Comic-Con 2013: 'Sleepy Hollow' has witches, presidents, rapture, oh my
The screening of the new Fox show "Sleepy Hollow" took up most of the session, but the audience clearly didn't mind. Producer Alex Kurtzman introduced the show by saying, "We are so excited you are the first full audience to see the show." After the episode ended and the crowd roared with enthusiasm, I'm sure he was, if anything, more excited.
"Sleepy Hollow" does more than update the Washington Irving story. While the Headless Horseman does appear, more importantly so does Ichabod Crane, woken from a 250 year sleep. He soon crosses paths with police lieutenant Abby Mills (Nicole Beharie). Although they hardly hit things off (as she's an African-American woman, he can't understand why she's wearing trousers and walking free). What could be a wacky procedural turns complex, dark and mysterious. I don't want to give anything (and there is much to give away), but this fall (the show will air Mondays) look for George Washington, witches and ominous biblical overtones.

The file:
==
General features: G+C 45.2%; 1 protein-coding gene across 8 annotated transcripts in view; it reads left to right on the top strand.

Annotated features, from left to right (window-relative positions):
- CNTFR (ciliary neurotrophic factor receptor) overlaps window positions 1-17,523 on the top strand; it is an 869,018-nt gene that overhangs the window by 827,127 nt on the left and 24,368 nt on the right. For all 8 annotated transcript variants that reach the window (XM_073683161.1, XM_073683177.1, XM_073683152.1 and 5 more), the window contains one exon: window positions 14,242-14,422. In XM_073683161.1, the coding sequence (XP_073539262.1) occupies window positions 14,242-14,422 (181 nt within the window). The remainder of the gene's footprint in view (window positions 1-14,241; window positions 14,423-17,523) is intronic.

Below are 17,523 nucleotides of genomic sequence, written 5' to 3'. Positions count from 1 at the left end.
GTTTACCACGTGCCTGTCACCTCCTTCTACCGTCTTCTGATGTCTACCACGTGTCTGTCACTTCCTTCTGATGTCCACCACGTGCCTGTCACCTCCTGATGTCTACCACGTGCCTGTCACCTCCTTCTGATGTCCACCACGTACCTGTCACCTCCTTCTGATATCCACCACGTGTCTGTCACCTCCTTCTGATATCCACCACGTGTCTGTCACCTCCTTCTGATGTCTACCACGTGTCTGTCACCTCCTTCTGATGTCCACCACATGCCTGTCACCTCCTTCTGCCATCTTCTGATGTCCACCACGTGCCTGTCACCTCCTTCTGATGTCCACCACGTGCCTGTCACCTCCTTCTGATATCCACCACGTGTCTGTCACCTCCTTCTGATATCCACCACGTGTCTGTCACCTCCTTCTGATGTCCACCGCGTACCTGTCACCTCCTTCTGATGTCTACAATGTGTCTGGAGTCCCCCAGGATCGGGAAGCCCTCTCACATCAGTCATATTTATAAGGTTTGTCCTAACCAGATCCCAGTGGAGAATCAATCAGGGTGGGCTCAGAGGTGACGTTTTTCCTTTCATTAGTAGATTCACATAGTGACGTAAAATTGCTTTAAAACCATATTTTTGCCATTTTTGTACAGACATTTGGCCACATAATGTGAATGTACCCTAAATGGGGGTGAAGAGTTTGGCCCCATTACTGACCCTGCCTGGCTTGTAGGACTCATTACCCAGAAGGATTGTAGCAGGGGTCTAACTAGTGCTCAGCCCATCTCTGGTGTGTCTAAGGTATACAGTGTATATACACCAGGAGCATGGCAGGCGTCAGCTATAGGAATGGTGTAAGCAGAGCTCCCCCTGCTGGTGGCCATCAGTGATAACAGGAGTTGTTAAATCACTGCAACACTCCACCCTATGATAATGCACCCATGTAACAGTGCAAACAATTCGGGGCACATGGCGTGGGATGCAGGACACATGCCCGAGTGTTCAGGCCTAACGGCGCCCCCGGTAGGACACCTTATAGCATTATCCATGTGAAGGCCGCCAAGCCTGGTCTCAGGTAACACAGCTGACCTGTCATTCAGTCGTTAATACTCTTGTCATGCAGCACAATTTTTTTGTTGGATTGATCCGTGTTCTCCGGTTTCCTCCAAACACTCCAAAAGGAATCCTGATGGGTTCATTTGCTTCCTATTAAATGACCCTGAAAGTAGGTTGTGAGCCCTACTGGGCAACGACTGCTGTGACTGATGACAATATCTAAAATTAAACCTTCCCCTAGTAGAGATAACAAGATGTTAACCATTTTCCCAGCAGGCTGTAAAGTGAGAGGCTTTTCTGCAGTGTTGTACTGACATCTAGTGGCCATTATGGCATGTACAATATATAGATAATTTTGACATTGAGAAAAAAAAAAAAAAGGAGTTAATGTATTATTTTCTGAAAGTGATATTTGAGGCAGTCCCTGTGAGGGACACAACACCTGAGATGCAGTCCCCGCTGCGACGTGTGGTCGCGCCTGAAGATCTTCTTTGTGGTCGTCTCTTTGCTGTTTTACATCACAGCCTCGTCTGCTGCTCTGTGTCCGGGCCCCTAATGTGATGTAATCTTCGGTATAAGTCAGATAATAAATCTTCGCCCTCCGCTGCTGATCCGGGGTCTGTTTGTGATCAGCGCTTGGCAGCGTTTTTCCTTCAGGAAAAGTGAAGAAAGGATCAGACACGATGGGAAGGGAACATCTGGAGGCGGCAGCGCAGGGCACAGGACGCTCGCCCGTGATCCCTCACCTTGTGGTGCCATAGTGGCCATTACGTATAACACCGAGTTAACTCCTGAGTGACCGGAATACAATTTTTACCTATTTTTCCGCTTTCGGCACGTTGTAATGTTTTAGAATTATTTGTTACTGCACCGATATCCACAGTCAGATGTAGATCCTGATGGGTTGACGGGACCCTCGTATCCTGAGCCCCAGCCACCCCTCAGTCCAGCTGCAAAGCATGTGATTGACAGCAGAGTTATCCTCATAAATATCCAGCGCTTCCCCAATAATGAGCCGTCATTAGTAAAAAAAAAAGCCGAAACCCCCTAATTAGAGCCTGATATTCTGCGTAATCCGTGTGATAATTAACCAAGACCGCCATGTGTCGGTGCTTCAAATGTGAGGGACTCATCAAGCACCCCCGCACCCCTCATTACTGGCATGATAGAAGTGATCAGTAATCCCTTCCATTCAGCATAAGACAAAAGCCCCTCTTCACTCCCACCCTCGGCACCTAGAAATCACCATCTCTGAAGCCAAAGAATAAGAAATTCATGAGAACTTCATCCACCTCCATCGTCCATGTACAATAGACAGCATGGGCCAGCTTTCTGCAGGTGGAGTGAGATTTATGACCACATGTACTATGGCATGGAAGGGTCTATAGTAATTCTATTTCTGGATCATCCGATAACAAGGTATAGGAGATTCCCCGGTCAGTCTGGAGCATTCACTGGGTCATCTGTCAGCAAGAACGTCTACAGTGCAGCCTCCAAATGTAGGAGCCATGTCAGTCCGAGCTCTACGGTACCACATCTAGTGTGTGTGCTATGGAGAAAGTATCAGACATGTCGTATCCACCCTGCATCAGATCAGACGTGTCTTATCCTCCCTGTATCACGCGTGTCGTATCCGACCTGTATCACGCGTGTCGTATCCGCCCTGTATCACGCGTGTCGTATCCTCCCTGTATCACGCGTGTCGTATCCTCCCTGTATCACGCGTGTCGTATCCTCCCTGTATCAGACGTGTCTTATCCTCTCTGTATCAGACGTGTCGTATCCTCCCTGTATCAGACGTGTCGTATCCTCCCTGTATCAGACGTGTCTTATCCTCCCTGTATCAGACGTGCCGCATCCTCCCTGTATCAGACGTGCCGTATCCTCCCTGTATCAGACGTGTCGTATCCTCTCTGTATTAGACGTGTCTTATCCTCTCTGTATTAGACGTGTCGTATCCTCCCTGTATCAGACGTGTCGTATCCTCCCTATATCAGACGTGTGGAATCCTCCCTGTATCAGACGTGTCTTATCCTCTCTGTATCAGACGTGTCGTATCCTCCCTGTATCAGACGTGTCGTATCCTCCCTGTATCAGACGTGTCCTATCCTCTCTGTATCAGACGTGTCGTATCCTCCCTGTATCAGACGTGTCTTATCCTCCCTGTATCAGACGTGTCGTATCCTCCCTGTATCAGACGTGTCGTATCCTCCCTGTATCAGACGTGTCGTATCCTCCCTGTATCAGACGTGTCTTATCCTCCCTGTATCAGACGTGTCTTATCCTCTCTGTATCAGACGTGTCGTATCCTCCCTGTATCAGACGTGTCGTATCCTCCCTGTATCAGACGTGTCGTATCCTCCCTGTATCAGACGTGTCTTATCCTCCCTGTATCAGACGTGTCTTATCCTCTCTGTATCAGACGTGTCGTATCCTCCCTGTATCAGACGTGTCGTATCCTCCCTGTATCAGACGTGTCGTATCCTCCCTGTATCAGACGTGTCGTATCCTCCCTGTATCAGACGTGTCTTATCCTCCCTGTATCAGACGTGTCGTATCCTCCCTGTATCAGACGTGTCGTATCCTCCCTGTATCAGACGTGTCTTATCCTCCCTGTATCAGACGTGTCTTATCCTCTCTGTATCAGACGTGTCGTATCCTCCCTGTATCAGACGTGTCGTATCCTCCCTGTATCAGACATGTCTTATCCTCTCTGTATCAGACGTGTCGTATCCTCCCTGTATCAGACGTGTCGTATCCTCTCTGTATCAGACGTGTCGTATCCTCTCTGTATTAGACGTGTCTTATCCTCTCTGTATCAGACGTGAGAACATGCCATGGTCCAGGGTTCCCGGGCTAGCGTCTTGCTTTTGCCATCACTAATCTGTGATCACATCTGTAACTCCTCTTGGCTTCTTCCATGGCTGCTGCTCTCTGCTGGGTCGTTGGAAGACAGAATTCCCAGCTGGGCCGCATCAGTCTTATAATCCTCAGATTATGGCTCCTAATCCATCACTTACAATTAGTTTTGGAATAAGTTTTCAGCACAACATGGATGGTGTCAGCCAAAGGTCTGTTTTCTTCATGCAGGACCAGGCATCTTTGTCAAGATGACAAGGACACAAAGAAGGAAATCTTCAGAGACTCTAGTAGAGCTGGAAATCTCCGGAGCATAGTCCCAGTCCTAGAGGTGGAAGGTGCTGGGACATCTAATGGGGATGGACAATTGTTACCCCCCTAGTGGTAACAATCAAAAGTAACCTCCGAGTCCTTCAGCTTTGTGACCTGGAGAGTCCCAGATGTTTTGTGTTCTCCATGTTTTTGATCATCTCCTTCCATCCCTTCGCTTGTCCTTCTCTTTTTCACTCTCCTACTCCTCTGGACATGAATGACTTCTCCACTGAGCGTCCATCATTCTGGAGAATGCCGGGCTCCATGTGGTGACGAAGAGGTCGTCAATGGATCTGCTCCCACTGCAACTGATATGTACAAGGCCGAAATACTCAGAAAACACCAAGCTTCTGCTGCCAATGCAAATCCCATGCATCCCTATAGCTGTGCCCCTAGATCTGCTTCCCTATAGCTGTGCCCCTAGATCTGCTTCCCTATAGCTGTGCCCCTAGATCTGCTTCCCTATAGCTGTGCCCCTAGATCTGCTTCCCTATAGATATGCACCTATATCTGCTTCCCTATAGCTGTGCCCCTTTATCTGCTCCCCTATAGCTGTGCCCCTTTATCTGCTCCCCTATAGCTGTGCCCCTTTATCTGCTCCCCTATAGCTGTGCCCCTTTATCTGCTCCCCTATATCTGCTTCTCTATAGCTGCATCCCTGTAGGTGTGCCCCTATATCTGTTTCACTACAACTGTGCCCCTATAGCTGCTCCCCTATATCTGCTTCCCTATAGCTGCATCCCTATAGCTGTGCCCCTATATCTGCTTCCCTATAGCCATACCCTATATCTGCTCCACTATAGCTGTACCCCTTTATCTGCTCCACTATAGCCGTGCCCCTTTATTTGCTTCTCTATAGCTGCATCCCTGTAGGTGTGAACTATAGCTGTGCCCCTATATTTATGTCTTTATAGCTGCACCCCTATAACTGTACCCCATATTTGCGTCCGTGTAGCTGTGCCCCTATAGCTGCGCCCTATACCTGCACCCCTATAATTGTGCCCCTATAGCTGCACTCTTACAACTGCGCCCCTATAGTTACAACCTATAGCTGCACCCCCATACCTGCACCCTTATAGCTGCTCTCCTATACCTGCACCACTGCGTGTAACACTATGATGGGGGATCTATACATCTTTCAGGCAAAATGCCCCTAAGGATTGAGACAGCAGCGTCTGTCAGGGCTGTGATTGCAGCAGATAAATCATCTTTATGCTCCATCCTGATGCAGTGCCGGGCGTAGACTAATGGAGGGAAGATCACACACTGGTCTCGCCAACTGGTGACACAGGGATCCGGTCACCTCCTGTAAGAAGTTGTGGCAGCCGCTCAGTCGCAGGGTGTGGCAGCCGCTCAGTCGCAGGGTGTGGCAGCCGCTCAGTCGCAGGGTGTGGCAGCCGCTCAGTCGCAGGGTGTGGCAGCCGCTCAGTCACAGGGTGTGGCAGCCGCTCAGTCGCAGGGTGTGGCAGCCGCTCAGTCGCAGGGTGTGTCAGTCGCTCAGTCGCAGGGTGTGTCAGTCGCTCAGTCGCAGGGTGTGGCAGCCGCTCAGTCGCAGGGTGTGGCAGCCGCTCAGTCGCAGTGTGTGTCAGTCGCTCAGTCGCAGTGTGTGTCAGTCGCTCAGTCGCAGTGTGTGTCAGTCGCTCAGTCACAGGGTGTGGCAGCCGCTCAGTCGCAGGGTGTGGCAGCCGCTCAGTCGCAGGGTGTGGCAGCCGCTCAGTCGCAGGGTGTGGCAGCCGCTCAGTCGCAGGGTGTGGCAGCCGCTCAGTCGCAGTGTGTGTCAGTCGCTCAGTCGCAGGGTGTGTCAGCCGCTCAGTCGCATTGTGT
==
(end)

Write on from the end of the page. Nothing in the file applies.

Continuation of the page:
After the well-received screening, producers Kurtzman, Phillip Iscove, Roberto Orci and Len Wiseman joined stars Tom Mison (Ichabod Crane), Orlando Jones (Captain Frank Irving) and Nicole Beharie (Abbie Mills) took the stage to answer a few short questions.
When asked if the producers felt a need to stay true to the source material, Orci said, "The original story was only 17 pages, [so we get to show] there was a whole other side to there Revolutionary War, like George Mason was a Freemason and Native Americans showed us a lot about democracy works."
Wiseman reassured the audience that, "It's not about trackingg down the headless horseman every week. When we unveil some of the mystery, we find the headless is one of Four Horsemen of the Apocalypse, and by Crane killing him, he became linked to the Headless Horseman.
Mison spoke briefly about his role as the iconic Crane. "You want to be cautious… [but when you] take a character and throw him into a whole other situation, that can't be anything other than exciting.
Beharie said of her own initially skeptical character, "It's so bizarre taking it all in from her viewpoint. She's sitting in the seat you're sitting in, evaluating. She has a complex and tarnished past and takes that kernel of truth and turns it into something and [she and Crane] become sort of partners."
While there is some meet cute-ness to their relationship, don't worry. The show promises a lot of dark mythology to hold your interest.